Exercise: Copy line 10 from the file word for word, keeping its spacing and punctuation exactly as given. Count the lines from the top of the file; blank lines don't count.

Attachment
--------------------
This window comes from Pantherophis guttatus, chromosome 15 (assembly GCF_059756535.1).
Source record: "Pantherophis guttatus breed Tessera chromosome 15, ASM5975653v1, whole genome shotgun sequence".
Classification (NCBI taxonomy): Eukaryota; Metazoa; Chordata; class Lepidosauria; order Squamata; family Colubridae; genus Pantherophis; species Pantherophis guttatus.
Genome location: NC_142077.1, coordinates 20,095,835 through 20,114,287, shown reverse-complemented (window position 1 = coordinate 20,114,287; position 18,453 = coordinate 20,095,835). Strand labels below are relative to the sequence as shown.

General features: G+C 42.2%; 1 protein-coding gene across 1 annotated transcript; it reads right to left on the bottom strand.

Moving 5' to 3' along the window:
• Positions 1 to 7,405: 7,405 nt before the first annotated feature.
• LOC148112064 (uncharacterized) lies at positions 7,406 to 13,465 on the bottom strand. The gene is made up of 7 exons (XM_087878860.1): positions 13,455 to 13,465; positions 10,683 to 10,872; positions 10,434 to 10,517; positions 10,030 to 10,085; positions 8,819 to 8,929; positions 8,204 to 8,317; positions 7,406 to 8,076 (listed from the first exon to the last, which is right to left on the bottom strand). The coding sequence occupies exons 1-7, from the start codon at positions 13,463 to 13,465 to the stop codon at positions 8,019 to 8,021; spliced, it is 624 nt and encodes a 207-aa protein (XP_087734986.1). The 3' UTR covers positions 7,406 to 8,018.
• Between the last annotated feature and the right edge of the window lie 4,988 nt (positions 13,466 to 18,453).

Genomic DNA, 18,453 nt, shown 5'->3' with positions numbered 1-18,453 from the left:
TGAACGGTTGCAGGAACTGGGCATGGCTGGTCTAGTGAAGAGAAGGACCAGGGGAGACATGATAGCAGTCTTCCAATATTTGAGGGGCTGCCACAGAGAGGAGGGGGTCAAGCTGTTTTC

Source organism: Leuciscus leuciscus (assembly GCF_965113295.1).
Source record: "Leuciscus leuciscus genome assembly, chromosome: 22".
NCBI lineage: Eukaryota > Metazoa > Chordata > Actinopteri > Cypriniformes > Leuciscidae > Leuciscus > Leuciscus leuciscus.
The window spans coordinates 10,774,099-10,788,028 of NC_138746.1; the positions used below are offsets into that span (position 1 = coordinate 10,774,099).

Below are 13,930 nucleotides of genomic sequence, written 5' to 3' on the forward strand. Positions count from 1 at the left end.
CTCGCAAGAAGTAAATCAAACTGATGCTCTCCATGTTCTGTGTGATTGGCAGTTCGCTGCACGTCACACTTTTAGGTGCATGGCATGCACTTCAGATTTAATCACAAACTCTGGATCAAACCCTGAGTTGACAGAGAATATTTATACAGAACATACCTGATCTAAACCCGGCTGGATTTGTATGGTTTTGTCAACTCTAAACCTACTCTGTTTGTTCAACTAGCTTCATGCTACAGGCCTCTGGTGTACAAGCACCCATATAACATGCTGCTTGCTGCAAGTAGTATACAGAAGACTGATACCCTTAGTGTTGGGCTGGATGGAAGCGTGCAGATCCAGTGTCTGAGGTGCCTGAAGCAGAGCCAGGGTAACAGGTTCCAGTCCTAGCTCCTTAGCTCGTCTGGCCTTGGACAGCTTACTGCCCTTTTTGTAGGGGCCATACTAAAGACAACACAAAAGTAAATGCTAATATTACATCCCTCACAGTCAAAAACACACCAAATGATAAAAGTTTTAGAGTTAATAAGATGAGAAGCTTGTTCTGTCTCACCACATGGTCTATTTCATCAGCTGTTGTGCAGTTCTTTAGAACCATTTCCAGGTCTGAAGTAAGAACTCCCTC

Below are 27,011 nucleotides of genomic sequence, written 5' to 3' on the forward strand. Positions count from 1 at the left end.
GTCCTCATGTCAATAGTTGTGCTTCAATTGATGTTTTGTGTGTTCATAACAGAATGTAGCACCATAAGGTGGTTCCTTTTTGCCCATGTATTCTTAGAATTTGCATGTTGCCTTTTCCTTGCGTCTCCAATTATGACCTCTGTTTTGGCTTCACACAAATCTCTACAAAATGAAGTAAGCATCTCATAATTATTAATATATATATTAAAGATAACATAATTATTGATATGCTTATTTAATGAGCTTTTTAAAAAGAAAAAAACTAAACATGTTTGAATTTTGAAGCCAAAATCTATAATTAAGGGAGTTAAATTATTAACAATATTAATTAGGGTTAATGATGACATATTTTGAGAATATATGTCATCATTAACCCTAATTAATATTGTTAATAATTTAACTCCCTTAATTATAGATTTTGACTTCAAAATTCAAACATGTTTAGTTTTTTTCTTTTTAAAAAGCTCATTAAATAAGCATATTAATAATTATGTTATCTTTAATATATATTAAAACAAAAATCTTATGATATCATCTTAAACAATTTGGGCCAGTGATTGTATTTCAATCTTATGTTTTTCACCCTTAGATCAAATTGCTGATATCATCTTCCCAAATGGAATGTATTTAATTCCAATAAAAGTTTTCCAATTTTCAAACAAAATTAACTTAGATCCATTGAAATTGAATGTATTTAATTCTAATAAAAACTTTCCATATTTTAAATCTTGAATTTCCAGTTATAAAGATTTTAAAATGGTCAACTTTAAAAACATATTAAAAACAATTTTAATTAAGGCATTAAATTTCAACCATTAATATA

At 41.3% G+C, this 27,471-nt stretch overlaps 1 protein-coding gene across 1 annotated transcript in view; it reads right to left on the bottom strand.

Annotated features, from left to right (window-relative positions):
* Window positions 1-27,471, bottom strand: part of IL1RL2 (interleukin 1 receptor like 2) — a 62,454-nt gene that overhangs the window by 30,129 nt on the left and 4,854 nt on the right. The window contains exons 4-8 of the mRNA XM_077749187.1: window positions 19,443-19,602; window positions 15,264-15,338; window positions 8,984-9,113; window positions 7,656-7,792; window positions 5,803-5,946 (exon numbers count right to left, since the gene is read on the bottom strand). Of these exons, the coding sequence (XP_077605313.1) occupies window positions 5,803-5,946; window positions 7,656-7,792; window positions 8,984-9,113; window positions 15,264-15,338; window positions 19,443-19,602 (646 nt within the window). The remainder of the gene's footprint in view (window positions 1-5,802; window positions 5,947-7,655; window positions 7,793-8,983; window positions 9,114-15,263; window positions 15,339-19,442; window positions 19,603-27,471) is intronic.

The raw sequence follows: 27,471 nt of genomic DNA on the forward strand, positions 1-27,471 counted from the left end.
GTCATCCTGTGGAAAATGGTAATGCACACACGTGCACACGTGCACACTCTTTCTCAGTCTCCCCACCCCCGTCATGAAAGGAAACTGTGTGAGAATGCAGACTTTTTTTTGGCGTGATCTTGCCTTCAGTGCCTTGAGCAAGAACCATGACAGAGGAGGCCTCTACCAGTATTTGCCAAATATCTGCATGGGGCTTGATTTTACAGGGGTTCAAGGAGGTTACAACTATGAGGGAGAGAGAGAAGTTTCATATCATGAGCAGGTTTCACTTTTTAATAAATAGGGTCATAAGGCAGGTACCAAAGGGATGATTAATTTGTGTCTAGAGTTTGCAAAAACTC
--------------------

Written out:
Genomic DNA, 18,453 nt, shown 5'->3' with positions numbered 1-18,453 from the left: